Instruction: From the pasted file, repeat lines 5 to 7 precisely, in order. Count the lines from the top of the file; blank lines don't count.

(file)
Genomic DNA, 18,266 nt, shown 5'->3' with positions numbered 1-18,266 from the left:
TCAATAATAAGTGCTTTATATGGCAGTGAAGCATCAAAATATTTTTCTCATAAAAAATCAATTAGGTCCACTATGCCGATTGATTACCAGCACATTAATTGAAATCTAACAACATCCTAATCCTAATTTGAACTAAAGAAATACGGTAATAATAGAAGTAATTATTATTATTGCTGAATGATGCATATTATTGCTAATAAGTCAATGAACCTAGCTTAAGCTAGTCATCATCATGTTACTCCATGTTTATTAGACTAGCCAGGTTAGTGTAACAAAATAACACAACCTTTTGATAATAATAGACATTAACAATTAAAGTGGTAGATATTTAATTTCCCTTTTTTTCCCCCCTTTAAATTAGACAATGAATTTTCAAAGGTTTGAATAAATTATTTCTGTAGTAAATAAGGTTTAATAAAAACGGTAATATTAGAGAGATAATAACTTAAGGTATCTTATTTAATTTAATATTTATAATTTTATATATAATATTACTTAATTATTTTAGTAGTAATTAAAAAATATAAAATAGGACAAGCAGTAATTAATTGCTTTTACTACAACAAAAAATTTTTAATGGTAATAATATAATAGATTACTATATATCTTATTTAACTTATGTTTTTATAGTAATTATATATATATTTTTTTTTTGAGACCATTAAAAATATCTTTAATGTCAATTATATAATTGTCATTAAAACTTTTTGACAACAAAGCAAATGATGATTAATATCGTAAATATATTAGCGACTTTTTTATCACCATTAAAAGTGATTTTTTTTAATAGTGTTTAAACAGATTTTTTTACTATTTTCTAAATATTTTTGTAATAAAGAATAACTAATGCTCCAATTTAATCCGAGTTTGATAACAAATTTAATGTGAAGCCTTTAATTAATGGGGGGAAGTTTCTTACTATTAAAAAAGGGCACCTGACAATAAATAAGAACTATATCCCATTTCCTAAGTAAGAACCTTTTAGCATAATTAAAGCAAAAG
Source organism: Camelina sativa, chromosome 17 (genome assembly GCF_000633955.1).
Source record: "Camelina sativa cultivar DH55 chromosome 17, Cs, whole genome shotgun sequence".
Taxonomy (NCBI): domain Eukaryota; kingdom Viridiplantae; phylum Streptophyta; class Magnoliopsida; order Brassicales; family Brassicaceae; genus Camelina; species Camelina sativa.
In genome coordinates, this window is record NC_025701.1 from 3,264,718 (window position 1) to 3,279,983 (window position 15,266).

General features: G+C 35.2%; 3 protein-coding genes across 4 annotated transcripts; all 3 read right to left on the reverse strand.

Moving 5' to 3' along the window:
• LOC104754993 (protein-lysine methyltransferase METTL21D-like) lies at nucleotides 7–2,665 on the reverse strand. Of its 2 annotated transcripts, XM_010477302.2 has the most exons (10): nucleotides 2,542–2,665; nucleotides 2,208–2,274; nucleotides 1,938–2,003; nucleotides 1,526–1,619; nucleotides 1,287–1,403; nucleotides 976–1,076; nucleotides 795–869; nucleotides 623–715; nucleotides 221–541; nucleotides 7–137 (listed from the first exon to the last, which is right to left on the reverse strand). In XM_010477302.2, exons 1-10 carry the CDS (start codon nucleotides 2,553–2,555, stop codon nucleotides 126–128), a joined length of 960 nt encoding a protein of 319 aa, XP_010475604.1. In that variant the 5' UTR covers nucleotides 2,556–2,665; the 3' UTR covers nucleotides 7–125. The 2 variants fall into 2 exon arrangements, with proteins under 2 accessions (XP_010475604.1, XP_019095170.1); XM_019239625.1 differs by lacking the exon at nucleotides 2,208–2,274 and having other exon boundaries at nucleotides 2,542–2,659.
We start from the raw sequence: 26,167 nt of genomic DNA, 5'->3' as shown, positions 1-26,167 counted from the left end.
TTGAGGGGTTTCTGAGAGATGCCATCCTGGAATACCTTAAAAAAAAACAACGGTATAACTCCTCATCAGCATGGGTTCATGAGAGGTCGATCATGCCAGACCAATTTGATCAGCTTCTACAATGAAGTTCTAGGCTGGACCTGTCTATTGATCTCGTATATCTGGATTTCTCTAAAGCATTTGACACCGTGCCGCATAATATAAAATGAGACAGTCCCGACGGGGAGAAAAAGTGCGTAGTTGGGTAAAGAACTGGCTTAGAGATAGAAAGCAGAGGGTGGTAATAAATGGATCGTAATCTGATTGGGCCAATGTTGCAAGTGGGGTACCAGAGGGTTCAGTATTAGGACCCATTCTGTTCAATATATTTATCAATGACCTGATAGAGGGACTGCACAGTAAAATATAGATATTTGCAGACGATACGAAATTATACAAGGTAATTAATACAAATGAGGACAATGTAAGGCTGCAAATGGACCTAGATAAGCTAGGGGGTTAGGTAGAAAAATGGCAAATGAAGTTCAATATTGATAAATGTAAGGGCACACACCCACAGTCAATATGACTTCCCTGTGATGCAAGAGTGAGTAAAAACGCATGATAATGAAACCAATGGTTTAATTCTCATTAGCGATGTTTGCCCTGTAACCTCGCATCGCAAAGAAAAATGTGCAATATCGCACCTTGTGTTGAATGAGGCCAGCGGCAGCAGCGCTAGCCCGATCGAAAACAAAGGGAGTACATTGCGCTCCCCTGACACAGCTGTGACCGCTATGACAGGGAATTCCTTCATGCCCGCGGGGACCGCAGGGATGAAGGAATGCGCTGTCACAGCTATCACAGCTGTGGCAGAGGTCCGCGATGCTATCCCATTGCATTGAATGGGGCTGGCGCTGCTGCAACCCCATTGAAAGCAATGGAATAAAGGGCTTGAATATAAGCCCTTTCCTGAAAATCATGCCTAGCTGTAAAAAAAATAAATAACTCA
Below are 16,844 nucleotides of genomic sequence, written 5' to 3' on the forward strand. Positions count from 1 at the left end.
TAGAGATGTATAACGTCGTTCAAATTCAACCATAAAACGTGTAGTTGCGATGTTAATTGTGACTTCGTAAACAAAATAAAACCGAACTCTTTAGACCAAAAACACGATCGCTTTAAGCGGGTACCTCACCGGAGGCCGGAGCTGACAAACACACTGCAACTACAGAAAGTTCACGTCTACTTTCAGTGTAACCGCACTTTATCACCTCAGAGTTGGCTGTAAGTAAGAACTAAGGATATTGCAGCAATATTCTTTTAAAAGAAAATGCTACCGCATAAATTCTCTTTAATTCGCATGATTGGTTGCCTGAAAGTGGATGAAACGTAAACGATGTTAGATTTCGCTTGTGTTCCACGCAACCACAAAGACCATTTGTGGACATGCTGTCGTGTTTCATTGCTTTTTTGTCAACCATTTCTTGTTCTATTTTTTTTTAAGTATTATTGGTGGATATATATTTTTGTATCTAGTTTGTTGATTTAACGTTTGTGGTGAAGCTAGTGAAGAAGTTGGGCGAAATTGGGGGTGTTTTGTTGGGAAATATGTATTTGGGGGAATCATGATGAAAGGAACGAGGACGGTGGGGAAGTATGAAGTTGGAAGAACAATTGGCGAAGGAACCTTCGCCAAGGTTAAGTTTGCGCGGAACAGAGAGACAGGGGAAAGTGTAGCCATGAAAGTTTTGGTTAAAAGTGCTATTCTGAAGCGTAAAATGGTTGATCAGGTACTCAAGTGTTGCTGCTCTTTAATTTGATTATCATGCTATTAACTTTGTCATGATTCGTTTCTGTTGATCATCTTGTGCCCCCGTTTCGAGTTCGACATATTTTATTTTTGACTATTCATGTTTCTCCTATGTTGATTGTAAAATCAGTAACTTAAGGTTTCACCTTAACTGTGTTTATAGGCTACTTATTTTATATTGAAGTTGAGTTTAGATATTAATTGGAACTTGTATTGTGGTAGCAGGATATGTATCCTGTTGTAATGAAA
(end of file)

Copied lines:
Taxonomy (NCBI): domain Eukaryota; kingdom Viridiplantae; phylum Streptophyta; class Magnoliopsida; order Brassicales; family Brassicaceae; genus Camelina; species Camelina sativa.
In genome coordinates, this window is record NC_025701.1 from 3,264,718 (window position 1) to 3,279,983 (window position 15,266).

General features: G+C 35.2%; 3 protein-coding genes across 4 annotated transcripts; all 3 read right to left on the reverse strand.